The simulation model is based on a lumped parameter thermal network approach and takes into consideration all of the heat transfer mechanisms that happen within the cavity of the DSF-STPV. A set of explicit finite difference equations are obtained for each node of the thermal network. The cavity of the DSF-STPV is discretized into 46 control volumes. The multi-story building on which the DSF-STPV is integrated on is also divided in thermal zones, equal to the number of the floors. A more detailed description of the model is provided in previous publications of the authors (Ioannidis 2016; Ioannidis et al. 2017). The flow of the air within the cavity is mechanically assisted and the pressure drop due to the mechanical system is calculated by equation (1) where the used orifice equation employs a discharge coefficient of [C.sub.d] = 0.62. The pressure drop due to natural effects ([[DELTA]P.sub.nat]) is the summation of the stack and wind effects. The pressure difference due to stack effect is given by equation (2), while the pressure drop due to wind effect is given by equation (3). The pressure coefficients, determined experimentally by Lou et al. (2012) are used to calculate the difference between the pressure coefficients at the exterior and the interior skin of the DSF-STPV ([DELTA][C.sub.p]).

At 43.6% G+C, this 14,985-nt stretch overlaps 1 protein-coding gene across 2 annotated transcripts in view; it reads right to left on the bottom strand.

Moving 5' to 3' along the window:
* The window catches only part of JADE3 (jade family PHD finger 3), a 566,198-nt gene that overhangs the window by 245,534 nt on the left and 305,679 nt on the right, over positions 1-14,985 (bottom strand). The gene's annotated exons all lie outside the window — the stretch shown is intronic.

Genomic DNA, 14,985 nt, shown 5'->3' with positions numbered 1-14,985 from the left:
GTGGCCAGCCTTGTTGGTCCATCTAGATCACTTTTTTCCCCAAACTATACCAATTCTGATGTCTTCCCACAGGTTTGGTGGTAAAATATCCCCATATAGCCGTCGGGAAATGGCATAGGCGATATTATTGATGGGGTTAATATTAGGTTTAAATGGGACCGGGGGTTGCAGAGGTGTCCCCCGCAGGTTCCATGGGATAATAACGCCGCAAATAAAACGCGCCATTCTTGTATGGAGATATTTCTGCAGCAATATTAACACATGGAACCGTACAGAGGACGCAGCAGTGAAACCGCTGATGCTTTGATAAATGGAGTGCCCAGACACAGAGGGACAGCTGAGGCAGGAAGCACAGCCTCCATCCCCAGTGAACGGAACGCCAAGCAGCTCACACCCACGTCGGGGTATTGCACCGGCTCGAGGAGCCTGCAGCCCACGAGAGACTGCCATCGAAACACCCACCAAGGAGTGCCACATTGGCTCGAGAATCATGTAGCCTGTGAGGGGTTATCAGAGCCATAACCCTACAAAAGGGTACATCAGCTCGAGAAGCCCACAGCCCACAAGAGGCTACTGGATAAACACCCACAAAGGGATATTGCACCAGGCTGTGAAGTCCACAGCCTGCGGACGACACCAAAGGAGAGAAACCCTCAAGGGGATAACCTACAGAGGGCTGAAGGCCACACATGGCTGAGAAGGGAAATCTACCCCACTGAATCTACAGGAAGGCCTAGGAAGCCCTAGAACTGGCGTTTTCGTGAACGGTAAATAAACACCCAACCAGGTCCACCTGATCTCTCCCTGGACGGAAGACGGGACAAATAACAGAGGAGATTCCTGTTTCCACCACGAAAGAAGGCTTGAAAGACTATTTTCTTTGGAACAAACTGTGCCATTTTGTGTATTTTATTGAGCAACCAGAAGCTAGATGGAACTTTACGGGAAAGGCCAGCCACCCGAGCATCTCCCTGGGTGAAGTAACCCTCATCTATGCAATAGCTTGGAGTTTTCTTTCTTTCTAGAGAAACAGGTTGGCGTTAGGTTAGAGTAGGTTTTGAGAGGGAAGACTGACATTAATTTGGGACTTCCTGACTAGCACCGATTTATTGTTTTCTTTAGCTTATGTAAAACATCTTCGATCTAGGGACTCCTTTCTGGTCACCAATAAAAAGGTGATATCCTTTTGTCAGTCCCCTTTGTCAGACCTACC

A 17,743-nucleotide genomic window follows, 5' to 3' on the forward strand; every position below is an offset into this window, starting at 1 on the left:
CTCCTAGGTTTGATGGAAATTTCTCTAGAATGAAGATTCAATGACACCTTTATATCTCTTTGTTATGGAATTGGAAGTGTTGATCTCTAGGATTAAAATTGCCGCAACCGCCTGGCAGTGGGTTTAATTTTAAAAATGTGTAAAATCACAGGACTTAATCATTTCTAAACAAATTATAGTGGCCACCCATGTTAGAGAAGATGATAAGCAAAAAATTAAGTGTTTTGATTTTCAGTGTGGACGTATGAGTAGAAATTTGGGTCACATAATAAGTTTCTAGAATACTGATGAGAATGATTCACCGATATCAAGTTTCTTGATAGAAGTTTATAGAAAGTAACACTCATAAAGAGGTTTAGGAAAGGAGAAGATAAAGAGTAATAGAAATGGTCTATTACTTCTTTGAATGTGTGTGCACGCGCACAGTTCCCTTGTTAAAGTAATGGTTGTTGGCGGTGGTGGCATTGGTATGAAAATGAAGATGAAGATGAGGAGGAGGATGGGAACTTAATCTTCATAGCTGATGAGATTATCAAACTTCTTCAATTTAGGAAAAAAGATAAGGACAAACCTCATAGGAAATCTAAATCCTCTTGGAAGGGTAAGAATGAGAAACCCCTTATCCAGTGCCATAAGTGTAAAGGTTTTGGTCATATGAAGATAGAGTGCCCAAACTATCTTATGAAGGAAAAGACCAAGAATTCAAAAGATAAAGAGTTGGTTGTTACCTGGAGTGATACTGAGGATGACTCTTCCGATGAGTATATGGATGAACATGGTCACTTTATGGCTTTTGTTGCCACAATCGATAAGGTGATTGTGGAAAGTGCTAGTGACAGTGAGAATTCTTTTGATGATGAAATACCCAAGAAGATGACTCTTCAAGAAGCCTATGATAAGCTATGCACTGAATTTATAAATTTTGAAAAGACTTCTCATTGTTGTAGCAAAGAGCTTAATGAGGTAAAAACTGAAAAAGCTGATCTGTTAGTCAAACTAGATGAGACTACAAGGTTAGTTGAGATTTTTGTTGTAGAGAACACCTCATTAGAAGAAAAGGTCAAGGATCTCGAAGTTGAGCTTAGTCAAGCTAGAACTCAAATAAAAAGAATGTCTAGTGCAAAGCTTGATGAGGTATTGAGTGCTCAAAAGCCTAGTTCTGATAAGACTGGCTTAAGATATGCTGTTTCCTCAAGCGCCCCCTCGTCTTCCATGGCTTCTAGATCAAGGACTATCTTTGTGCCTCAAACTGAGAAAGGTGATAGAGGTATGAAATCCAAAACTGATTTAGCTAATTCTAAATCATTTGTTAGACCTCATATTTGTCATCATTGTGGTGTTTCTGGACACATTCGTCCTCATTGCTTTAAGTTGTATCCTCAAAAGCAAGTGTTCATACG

[mathematical expression not reproducible] (1)

[mathematical expression not reproducible] (2)

[mathematical expression not reproducible] (3)

DSF-STPV flow coefficients